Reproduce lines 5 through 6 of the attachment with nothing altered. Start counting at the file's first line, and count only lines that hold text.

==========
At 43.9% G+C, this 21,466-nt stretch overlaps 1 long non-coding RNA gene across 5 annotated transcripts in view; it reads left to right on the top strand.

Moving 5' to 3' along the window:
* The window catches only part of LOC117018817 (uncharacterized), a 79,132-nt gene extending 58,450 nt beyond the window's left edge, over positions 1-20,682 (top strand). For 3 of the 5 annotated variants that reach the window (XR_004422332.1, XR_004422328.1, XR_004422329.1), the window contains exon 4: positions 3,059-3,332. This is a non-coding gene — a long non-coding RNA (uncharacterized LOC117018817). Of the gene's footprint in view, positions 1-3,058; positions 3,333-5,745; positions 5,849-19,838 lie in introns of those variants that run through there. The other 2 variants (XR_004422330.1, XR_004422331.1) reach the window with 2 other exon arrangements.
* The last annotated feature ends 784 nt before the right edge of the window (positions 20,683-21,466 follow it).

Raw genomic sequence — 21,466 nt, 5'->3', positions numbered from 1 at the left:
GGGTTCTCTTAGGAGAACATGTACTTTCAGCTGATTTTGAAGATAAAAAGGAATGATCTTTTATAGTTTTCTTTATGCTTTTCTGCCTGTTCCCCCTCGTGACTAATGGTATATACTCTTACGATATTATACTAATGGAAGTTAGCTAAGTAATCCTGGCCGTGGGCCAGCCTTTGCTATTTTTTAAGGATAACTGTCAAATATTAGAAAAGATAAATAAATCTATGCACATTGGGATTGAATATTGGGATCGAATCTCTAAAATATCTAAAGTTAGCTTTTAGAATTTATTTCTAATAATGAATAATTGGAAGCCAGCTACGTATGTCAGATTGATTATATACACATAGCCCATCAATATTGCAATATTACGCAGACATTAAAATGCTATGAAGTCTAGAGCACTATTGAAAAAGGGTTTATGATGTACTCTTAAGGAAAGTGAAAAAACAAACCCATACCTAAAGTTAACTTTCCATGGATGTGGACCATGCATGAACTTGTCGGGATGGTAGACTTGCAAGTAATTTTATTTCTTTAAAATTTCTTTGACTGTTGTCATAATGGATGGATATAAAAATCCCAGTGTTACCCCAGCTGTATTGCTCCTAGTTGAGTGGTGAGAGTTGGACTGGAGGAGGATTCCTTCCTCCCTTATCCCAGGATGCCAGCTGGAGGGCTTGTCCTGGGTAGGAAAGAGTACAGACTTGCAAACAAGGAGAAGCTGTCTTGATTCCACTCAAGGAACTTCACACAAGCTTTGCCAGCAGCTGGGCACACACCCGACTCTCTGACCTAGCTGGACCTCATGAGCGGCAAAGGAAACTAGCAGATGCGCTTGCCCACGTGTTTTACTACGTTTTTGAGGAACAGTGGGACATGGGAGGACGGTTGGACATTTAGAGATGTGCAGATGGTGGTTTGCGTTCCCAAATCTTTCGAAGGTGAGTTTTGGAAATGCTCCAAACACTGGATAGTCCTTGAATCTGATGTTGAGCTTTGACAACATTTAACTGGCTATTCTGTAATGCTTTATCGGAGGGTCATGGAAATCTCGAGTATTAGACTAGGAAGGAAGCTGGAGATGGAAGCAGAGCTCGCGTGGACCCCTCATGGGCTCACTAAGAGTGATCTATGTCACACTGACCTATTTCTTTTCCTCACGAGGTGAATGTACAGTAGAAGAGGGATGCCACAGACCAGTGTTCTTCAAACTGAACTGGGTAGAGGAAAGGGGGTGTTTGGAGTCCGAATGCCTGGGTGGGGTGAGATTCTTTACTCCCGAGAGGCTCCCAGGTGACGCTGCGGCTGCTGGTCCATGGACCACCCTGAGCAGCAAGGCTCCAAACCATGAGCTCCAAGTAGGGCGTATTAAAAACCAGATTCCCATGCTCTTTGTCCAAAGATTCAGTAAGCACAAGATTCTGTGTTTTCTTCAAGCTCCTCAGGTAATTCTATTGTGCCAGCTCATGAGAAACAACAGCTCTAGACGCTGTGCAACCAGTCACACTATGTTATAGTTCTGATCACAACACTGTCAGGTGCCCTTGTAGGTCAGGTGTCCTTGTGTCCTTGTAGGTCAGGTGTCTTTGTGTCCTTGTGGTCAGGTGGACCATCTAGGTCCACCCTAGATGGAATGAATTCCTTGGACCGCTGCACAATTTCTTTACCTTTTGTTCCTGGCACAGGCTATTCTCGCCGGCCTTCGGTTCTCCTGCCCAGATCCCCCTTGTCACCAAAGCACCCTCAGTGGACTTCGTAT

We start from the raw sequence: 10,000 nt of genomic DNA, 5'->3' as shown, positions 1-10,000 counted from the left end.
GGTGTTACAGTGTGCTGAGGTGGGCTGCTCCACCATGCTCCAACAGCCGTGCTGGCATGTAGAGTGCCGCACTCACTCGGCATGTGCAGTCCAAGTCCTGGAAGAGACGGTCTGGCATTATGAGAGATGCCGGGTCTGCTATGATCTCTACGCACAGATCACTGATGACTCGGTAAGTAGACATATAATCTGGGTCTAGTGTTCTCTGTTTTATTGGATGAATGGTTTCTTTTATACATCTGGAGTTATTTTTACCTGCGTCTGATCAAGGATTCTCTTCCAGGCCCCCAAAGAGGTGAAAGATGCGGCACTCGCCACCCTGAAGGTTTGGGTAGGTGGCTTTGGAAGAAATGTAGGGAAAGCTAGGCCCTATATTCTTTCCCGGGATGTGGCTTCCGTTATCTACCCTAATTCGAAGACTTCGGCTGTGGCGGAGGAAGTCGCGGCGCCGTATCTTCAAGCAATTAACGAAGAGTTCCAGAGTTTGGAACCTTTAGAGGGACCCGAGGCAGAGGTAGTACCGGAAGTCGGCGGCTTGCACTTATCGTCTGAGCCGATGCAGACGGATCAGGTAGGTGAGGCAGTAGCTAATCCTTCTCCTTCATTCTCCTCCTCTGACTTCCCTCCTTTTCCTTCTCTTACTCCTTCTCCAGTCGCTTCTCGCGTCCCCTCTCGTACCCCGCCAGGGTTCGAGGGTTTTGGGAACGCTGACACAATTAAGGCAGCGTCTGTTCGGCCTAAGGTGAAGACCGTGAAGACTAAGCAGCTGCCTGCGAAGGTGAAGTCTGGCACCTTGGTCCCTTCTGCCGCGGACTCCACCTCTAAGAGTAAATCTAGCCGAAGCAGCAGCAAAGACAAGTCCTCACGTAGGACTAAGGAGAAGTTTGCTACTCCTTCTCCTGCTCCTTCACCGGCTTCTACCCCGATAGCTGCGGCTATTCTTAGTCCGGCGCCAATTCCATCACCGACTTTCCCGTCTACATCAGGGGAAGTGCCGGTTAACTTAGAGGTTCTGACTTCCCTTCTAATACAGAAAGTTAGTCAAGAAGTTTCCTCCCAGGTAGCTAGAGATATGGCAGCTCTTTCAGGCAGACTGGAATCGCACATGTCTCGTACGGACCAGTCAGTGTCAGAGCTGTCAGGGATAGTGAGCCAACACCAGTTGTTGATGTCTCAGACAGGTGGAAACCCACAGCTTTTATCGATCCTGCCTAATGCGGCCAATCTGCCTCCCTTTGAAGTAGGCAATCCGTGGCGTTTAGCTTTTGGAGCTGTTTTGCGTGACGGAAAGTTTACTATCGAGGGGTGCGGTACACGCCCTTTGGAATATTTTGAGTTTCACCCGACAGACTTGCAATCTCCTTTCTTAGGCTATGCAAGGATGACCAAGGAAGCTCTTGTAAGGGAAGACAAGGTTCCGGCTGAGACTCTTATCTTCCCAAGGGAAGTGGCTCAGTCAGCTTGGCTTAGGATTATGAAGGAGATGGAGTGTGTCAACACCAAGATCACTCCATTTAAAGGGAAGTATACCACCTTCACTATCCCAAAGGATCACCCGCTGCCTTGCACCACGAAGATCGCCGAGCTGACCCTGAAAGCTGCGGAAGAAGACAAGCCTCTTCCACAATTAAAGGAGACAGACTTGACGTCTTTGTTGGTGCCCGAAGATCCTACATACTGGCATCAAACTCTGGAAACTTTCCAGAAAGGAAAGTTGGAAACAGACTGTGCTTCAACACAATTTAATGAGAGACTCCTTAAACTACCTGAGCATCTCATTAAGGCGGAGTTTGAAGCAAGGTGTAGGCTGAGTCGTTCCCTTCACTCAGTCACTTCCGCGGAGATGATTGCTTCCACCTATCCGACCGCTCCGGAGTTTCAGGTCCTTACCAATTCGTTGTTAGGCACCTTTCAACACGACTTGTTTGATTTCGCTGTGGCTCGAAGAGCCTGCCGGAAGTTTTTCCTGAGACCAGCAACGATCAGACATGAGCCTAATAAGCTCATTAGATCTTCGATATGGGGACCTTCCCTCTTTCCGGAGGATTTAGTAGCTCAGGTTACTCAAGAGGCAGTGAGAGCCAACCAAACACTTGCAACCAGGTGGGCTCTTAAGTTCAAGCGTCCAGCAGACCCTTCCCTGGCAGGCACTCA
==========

Raw genomic sequence — 21,466 nt, 5'->3', positions numbered from 1 at the left:
GGGTTCTCTTAGGAGAACATGTACTTTCAGCTGATTTTGAAGATAAAAAGGAATGATCTTTTATAGTTTTCTTTATGCTTTTCTGCCTGTTCCCCCTCGTGACTAATGGTATATACTCTTACGATATTATACTAATGGAAGTTAGCTAAGTAATCCTGGCCGTGGGCCAGCCTTTGCTATTTTTTAAGGATAACTGTCAAATATTAGAAAAGATAAATAAATCTATGCACATTGGGATTGAATATTGGGATCGAATCTCTAAAATATCTAAAGTTAGCTTTTAGAATTTATTTCTAATAATGAATAATTGGAAGCCAGCTACGTATGTCAGATTGATTATATACACATAGCCCATCAATATTGCAATATTACGCAGACATTAAAATGCTATGAAGTCTAGAGCACTATTGAAAAAGGGTTTATGATGTACTCTTAAGGAAAGTGAAAAAACAAACCCATACCTAAAGTTAACTTTCCATGGATGTGGACCATGCATGAACTTGTCGGGATGGTAGACTTGCAAGTAATTTTATTTCTTTAAAATTTCTTTGACTGTTGTCATAATGGATGGATATAAAAATCCCAGTGTTACCCCAGCTGTATTGCTCCTAGTTGAGTGGTGAGAGTTGGACTGGAGGAGGATTCCTTCCTCCCTTATCCCAGGATGCCAGCTGGAGGGCTTGTCCTGGGTAGGAAAGAGTACAGACTTGCAAACAAGGAGAAGCTGTCTTGATTCCACTCAAGGAACTTCACACAAGCTTTGCCAGCAGCTGGGCACACACCCGACTCTCTGACCTAGCTGGACCTCATGAGCGGCAAAGGAAACTAGCAGATGCGCTTGCCCACGTGTTTTACTACGTTTTTGAGGAACAGTGGGACATGGGAGGACGGTTGGACATTTAGAGATGTGCAGATGGTGGTTTGCGTTCCCAAATCTTTCGAAGGTGAGTTTTGGAAATGCTCCAAACACTGGATAGTCCTTGAATCTGATGTTGAGCTTTGACAACATTTAACTGGCTATTCTGTAATGCTTTATCGGAGGGTCATGGAAATCTCGAGTATTAGACTAGGAAGGAAGCTGGAGATGGAAGCAGAGCTCGCGTGGACCCCTCATGGGCTCACTAAGAGTGATCTATGTCACACTGACCTATTTCTTTTCCTCACGAGGTGAATGTACAGTAGAAGAGGGATGCCACAGACCAGTGTTCTTCAAACTGAACTGGGTAGAGGAAAGGGGGTGTTTGGAGTCCGAATGCCTGGGTGGGGTGAGATTCTTTACTCCCGAGAGGCTCCCAGGTGACGCTGCGGCTGCTGGTCCATGGACCACCCTGAGCAGCAAGGCTCCAAACCATGAGCTCCAAGTAGGGCGTATTAAAAACCAGATTCCCATGCTCTTTGTCCAAAGATTCAGTAAGCACAAGATTCTGTGTTTTCTTCAAGCTCCTCAGGTAATTCTATTGTGCCAGCTCATGAGAAACAACAGCTCTAGACGCTGTGCAACCAGTCACACTATGTTATAGTTCTGATCACAACACTGTCAGGTGCCCTTGTAGGTCAGGTGTCCTTGTGTCCTTGTAGGTCAGGTGTCTTTGTGTCCTTGTGGTCAGGTGGACCATCTAGGTCCACCCTAGATGGAATGAATTCCTTGGACCGCTGCACAATTTCTTTACCTTTTGTTCCTGGCACAGGCTATTCTCGCCGGCCTTCGGTTCTCCTGCCCAGATCCCCCTTGTCACCAAAGCACCCTCAGTGGACTTCGTAT